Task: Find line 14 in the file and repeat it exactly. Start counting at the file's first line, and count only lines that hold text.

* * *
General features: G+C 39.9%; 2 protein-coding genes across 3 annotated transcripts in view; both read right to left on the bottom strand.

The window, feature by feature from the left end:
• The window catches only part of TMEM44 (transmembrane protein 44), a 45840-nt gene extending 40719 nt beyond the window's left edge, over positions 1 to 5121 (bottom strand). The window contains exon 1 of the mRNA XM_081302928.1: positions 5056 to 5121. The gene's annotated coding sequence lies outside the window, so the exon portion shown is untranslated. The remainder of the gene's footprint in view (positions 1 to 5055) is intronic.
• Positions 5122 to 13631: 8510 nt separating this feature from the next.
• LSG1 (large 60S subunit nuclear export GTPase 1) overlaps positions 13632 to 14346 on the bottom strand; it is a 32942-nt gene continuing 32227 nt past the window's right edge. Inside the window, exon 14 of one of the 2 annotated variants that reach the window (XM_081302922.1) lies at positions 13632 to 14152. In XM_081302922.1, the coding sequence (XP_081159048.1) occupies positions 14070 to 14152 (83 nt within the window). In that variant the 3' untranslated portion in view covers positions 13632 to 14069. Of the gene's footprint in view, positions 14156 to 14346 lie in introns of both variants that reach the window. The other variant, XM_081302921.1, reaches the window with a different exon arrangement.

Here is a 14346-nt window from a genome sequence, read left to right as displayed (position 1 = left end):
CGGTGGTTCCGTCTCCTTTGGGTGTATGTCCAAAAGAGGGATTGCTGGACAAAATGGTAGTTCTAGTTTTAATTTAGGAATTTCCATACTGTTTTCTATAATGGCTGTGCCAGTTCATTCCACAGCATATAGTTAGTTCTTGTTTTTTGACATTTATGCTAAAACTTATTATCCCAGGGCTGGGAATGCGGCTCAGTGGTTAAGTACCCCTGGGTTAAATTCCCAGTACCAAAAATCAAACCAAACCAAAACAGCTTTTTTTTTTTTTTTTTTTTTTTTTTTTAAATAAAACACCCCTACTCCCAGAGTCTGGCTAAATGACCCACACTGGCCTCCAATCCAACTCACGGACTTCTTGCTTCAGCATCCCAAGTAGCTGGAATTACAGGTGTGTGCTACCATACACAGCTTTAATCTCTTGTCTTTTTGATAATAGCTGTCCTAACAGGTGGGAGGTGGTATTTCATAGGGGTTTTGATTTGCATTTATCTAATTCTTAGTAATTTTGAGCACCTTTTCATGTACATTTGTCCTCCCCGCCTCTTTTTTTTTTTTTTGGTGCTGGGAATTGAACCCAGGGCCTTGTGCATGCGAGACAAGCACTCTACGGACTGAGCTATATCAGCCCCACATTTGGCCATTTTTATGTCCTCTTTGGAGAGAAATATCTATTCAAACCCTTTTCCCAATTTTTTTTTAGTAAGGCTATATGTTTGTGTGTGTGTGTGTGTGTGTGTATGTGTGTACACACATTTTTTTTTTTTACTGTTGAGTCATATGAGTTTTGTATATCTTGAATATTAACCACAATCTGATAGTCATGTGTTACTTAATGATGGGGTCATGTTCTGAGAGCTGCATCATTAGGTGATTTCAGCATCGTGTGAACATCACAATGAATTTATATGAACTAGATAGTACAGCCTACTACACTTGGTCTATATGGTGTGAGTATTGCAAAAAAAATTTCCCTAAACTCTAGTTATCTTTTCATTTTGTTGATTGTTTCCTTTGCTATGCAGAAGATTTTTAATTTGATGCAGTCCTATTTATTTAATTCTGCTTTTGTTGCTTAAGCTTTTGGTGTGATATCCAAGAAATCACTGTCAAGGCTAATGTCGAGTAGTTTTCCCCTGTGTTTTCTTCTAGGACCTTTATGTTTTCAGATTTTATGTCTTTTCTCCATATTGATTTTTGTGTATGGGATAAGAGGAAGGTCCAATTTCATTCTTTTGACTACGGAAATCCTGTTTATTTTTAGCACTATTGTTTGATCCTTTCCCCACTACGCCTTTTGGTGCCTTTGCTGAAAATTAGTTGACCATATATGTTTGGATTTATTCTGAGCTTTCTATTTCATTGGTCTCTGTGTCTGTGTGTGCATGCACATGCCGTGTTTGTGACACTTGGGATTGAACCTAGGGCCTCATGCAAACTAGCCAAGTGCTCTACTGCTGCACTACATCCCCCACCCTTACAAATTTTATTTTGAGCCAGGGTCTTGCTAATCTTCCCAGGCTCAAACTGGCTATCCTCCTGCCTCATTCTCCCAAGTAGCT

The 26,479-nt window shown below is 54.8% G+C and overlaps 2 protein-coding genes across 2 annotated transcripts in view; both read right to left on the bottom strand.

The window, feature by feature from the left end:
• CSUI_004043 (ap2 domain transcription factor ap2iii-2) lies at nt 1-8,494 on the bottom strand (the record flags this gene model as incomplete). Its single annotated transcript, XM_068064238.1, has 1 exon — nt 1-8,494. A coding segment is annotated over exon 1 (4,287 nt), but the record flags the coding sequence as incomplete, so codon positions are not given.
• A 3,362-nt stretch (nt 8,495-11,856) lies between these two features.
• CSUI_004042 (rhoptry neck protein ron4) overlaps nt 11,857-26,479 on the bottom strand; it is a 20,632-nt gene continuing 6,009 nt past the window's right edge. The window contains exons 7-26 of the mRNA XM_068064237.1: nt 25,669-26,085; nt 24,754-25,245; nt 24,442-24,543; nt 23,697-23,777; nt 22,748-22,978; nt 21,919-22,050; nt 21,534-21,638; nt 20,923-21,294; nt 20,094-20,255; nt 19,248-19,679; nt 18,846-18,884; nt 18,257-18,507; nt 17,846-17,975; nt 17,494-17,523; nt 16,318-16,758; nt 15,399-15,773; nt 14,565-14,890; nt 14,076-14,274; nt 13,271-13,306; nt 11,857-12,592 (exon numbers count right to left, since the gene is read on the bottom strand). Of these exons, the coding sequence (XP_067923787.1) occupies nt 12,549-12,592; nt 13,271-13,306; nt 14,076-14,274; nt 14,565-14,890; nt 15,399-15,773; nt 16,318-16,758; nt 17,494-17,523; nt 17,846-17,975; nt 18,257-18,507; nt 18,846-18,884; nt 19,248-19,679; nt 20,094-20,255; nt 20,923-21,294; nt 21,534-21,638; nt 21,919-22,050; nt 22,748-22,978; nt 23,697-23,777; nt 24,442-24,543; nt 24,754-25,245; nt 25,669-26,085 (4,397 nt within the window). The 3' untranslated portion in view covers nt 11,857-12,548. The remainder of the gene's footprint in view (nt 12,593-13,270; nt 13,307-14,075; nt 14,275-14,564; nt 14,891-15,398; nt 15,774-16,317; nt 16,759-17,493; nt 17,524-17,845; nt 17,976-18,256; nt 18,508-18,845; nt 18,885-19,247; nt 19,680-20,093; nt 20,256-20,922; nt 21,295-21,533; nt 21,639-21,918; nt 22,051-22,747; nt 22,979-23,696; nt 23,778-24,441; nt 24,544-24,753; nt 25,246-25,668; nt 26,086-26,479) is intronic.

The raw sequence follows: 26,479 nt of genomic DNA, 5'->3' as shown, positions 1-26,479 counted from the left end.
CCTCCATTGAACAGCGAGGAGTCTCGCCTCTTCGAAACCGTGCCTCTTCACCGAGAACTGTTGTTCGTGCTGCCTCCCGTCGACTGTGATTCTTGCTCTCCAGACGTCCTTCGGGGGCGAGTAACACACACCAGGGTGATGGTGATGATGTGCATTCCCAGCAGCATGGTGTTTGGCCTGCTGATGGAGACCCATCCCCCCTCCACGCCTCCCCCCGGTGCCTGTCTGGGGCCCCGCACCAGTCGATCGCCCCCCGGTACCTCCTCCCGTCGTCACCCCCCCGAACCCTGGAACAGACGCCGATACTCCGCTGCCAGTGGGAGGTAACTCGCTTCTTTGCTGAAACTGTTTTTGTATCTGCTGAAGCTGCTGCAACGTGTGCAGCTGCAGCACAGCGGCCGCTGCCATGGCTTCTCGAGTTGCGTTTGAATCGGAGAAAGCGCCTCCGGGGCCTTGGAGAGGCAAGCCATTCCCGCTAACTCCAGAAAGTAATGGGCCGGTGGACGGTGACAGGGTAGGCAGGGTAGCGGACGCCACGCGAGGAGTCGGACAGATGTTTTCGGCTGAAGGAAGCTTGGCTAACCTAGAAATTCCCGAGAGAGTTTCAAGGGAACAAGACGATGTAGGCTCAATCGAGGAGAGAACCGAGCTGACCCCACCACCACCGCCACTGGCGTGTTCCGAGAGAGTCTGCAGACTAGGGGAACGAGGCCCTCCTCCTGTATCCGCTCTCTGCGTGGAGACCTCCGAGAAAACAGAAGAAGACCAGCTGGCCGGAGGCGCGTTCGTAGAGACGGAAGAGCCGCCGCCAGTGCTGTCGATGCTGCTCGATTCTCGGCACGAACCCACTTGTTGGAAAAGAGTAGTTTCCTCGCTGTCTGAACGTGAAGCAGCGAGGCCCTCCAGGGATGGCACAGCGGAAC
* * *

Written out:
CCTCCATTGAACAGCGAGGAGTCTCGCCTCTTCGAAACCGTGCCTCTTCACCGAGAACTGTTGTTCGTGCTGCCTCCCGTCGACTGTGATTCTTGCTCTCCAGACGTCCTTCGGGGGCGAGTAACACACACCAGGGTGATGGTGATGATGTGCATTCCCAGCAGCATGGTGTTTGGCCTGCTGATGGAGACCCATCCCCCCTCCACGCCTCCCCCCGGTGCCTGTCTGGGGCCCCGCACCAGTCGATCGCCCCCCGGTACCTCCTCCCGTCGTCACCCCCCCGAACCCTGGAACAGACGCCGATACTCCGCTGCCAGTGGGAGGTAACTCGCTTCTTTGCTGAAACTGTTTTTGTATCTGCTGAAGCTGCTGCAACGTGTGCAGCTGCAGCACAGCGGCCGCTGCCATGGCTTCTCGAGTTGCGTTTGAATCGGAGAAAGCGCCTCCGGGGCCTTGGAGAGGCAAGCCATTCCCGCTAACTCCAGAAAGTAATGGGCCGGTGGACGGTGACAGGGTAGGCAGGGTAGCGGACGCCACGCGAGGAGTCGGACAGATGTTTTCGGCTGAAGGAAGCTTGGCTAACCTAGAAATTCCCGAGAGAGTTTCAAGGGAACAAGACGATGTAGGCTCAATCGAGGAGAGAACCGAGCTGACCCCACCACCACCGCCACTGGCGTGTTCCGAGAGAGTCTGCAGACTAGGGGAACGAGGCCCTCCTCCTGTATCCGCTCTCTGCGTGGAGACCTCCGAGAAAACAGAAGAAGACCAGCTGGCCGGAGGCGCGTTCGTAGAGACGGAAGAGCCGCCGCCAGTGCTGTCGATGCTGCTCGATTCTCGGCACGAACCCACTTGTTGGAAAAGAGTAGTTTCCTCGCTGTCTGAACGTGAAGCAGCGAGGCCCTCCAGGGATGGCACAGCGGAAC